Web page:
There is a frenzy of feelings that goes behind picking the next school. The vast majority of which is the parents' job to deal with. But you can only tell so much from an outsider's point of view. Moving from one school to another is comparable to uprooting one's life and sowing the remains in untrodden ground that is yet to prove its fertility.
While switching schools is necessary for many reasons, it does come with its bittersweet moments and deathless challenges. Moving schools means loss of old friendships, and strife in upkeeping the ones that survive the split followed by the cruel adaptation to a new life.
There are a myriad reasons that lead parents to change schools. Better quality of education, financial restraints, house relocation, school reputation, choice of curriculum, accommodation for special needs and so on.
For Nadim*, 12, now a fifth grader with special needs, changing schools was an experience mostly out of his control. He transferred from a top English medium school in Dhaka to a less-renowned school of the same curriculum, since academics was not his forte and the old school was being a financial burden. However, it was not until he began studying in his new school that he started to show signs of being on the spectrum.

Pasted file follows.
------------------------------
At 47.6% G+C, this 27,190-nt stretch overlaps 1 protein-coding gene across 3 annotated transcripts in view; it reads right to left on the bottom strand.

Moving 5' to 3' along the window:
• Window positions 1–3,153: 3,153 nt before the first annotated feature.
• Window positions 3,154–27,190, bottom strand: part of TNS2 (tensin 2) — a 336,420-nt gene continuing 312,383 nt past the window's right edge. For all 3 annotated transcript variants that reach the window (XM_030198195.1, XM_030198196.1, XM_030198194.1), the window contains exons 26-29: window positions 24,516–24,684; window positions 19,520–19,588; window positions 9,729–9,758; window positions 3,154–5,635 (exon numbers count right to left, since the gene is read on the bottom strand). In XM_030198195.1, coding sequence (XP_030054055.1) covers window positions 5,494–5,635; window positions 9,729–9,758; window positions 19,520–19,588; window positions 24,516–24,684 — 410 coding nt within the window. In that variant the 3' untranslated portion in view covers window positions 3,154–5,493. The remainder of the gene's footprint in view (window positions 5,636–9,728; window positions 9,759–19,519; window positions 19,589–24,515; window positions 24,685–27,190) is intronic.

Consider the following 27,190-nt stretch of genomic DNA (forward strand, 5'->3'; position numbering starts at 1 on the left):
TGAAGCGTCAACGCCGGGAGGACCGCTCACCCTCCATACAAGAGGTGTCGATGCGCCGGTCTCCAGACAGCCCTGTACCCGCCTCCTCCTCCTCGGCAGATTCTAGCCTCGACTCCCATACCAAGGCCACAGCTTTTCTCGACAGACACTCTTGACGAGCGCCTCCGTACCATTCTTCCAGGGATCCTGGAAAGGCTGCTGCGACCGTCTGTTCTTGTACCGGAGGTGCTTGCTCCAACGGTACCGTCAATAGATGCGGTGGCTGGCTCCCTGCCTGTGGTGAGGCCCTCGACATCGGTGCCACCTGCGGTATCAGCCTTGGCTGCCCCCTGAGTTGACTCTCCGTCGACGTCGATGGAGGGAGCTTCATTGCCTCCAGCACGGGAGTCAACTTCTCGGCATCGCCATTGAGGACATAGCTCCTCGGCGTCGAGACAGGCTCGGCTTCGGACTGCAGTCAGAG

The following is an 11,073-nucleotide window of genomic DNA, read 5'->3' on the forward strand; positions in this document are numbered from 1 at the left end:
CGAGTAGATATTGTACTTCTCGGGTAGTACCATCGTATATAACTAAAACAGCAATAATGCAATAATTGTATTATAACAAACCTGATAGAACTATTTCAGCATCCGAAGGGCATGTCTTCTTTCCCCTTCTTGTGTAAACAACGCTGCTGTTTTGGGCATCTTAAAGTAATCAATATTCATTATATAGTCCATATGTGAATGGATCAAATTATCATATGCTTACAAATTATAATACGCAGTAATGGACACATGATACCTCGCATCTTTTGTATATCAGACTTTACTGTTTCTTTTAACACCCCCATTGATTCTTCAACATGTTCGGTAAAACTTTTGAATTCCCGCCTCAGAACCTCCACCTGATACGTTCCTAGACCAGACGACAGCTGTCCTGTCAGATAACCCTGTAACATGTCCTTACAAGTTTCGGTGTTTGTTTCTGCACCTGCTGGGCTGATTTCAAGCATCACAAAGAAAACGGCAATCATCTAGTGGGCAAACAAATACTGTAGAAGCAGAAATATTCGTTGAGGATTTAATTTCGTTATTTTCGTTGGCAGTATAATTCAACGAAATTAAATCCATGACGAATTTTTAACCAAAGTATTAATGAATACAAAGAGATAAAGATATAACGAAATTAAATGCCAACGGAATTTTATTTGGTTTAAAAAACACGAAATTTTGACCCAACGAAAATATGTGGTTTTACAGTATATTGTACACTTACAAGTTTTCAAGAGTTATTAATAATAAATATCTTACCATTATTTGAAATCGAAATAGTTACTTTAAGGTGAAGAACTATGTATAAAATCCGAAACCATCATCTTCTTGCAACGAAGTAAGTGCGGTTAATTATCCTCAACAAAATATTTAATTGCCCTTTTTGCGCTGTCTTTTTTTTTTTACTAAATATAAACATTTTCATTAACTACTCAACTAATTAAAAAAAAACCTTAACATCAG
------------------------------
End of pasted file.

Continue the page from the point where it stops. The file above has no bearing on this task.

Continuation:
"My parents did not look for a specialised school as we noticed his symptoms much later, when he was in second grade and had to repeat that year," Nabila*, his older sister, adds.
Sisters Azwa Al Islam, 16, and Awana Al Islam, 14, have spent most of their lives moving across different schools like ships passing through ports. Azwa has changed schools five times, while Awana has gone through the same experience thrice, each time for different reasons. "My first school had to shut down temporarily due to unavoidable circumstances. Even after it reopened, my parents deemed it was no longer safe for me to attend there. They tried to transfer my sister and I to our current schools, but at that time there were no seats available in our respective classes. So, for the time being, we had to transfer to a smaller school before finally settling into the school we are in now," explains Azwa.